The true story of a ‘remarkable photograph’

Published in 20th-century / Contemporary History, Issue 3 (May/June 2010), Letters, Letters, Revolutionary Period 1912-23, Volume 18



78_small_1274199626—The photograph on the cover of a recently published book, The War for Ireland 1913–1923 (see also Bookworm), is credited inside thus:

‘This remarkable photograph, taken on 14 October 1920 by 15-year-old John J. Hogan, an apprentice photographer, is of British intelligence officer, Lt Gilbert Arthur Price RTR, only seconds before he was killed in a gun battle with the IRA during a raid on the Republican Outfitters in Talbot Street, Dublin. IRA leader Seán Treacy was also killed during this incident.’

The same photograph—captioned ‘14 October 1920—Lieutenant Price (top),
British intelligence officer, opens fire on Sean Treacy in Talbot Street, Dublin’—accompanied an article on the January 1919 Soloheadbeg ambush in the Spring 1997 issue of History Ireland (p. 43). The authenticity of this photograph has been the subject of doubt amongst many history ‘buffs’. Indeed, when the photograph was used as recently as 2008 in Justin Nelson’s Michael Collins—a fitting farewell, the author noted that it was probably a setup.
78_small_1274199647A 2006 DVD from the Irish Film Institute resolves the matter. The film, Irish Destiny, written and produced by a Dublin GP, Dr Isaac (Jack) Eppel, was made in 1926 and was the first film set in Ireland during the War of Independence. The hero of the film is a member of the IRA, Denis O’Hara, and is played by Paddy Dunne Cullinan, a noted Irish horseman. A portion of the film has the hero travelling to Dublin to warn a Collins-like figure of an impending British raid on Vaughan’s Hotel. Having completed his mission (in Parnell Square and certainly not in Talbot Street), the hero is challenged by a group of Auxiliaries and is seriously injured in the subsequent shoot-out. It is a still photograph of this shoot-out that has long been erroneously described as being of Lieutenant Price’s last moments.


Beside the ‘shoot-out’ photograph on the book cover is a ‘grab’ from the DVD version of the film. The similarity between the two images will be seen immediately. A viewing of the DVD will confirm this identification, as well as showing other scenes that have appeared elsewhere purporting to have been taken during the War of Independence. Hogan may indeed have taken the still photograph—not as a precocious fifteen-year-old in 1920 but as a more credible 21-year-old in 1926—as his is taken from a different angle to those in the actual film. Either he was in the vicinity while the action scenes were being shot or he was the accredited stills photographer on the set. It may also be of interest to note that the exterior shots of Vaughan’s in the 1926 film show the hotel as it would have looked when it served as one of Michael Collins’s meeting places a few years earlier.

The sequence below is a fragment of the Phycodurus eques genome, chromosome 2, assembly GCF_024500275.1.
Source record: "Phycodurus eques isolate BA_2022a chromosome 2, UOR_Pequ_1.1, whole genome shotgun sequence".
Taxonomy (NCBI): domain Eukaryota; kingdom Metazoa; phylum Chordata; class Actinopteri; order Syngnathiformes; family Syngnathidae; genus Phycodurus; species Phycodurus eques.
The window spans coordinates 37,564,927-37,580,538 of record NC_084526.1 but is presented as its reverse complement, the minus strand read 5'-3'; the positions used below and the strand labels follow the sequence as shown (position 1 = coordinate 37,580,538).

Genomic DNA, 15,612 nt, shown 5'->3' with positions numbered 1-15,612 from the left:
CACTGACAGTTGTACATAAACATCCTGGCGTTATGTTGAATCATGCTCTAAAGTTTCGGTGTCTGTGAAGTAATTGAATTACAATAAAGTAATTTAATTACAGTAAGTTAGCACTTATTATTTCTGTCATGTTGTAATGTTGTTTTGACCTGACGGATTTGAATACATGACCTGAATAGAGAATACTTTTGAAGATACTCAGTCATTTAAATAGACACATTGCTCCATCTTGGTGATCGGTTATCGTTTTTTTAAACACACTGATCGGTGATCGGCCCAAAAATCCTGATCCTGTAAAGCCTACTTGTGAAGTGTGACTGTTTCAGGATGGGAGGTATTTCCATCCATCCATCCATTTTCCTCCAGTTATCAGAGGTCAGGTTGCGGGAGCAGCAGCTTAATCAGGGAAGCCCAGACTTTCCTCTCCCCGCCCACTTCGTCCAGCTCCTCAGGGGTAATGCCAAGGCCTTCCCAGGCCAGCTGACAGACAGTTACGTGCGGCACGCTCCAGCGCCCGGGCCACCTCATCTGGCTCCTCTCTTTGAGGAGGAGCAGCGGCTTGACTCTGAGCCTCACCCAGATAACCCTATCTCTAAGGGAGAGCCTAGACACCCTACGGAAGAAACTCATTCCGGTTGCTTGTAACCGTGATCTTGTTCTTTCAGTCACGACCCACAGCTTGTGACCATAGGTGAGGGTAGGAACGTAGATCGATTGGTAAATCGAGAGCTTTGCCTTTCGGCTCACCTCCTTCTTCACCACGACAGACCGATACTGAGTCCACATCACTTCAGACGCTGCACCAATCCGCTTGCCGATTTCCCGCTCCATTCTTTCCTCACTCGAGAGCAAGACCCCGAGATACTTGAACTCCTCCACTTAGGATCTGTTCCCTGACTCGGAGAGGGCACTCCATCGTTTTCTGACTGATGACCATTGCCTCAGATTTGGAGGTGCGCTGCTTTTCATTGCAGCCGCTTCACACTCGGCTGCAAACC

—Yours etc.,

With regard to the mis-captioned images in History Ireland, I think it is now safe (after 13 years!) to come out with my hands up and say ‘fair cop’ to an excellent piece of visual detective work by Mr Porter. Other scenes from the film may well have appeared elsewhere purporting to be genuine images of the War of Independence but matters are complicated by the fact that Irish Destiny is intercut with contemporary newsreel footage of the conflict. Rebecca Grant, document archivist and librarian at the Irish Film Institute, tells me that the only photographer referred to in their Irish Destiny file is James G. Maguire (who later went on to run a photographic studio in South Anne Street). There is no mention of the precocious John J. Hogan. (Who was he?) Neither is it clear how or when British intelligence officer, Lt Price, was erroneously attributed to the image. This one could run and run.—Ed. To see the video from the Irish Film Archive click on the link


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